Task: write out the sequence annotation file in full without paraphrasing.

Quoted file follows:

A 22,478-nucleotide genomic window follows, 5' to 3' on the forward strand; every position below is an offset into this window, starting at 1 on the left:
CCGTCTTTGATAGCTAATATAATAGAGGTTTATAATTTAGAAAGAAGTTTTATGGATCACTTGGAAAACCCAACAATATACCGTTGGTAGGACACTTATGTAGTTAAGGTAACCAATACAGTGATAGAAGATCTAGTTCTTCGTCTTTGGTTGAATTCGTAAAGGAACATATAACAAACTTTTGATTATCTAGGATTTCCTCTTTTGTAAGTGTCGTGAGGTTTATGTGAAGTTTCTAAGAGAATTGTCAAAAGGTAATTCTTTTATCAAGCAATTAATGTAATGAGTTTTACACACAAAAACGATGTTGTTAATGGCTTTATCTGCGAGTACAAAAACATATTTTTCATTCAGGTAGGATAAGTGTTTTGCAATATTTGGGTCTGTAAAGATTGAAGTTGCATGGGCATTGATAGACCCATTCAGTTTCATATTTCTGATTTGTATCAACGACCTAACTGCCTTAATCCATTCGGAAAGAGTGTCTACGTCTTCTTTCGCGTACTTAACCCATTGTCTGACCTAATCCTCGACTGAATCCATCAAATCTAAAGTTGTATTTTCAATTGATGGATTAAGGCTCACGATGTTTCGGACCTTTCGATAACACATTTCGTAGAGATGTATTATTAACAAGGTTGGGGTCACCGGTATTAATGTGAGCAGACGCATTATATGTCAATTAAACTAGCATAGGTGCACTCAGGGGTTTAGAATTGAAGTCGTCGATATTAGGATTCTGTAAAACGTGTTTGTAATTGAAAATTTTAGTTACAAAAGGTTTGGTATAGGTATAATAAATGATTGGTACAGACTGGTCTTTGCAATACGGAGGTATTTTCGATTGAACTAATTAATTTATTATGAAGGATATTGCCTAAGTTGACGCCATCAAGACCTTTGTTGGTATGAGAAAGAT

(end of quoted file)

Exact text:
A 22,478-nucleotide genomic window follows, 5' to 3' on the forward strand; every position below is an offset into this window, starting at 1 on the left:
CCGTCTTTGATAGCTAATATAATAGAGGTTTATAATTTAGAAAGAAGTTTTATGGATCACTTGGAAAACCCAACAATATACCGTTGGTAGGACACTTATGTAGTTAAGGTAACCAATACAGTGATAGAAGATCTAGTTCTTCGTCTTTGGTTGAATTCGTAAAGGAACATATAACAAACTTTTGATTATCTAGGATTTCCTCTTTTGTAAGTGTCGTGAGGTTTATGTGAAGTTTCTAAGAGAATTGTCAAAAGGTAATTCTTTTATCAAGCAATTAATGTAATGAGTTTTACACACAAAAACGATGTTGTTAATGGCTTTATCTGCGAGTACAAAAACATATTTTTCATTCAGGTAGGATAAGTGTTTTGCAATATTTGGGTCTGTAAAGATTGAAGTTGCATGGGCATTGATAGACCCATTCAGTTTCATATTTCTGATTTGTATCAACGACCTAACTGCCTTAATCCATTCGGAAAGAGTGTCTACGTCTTCTTTCGCGTACTTAACCCATTGTCTGACCTAATCCTCGACTGAATCCATCAAATCTAAAGTTGTATTTTCAATTGATGGATTAAGGCTCACGATGTTTCGGACCTTTCGATAACACATTTCGTAGAGATGTATTATTAACAAGGTTGGGGTCACCGGTATTAATGTGAGCAGACGCATTATATGTCAATTAAACTAGCATAGGTGCACTCAGGGGTTTAGAATTGAAGTCGTCGATATTAGGATTCTGTAAAACGTGTTTGTAATTGAAAATTTTAGTTACAAAAGGTTTGGTATAGGTATAATAAATGATTGGTACAGACTGGTCTTTGCAATACGGAGGTATTTTCGATTGAACTAATTAATTTATTATGAAGGATATTGCCTAAGTTGACGCCATCAAGACCTTTGTTGGTATGAGAAAGAT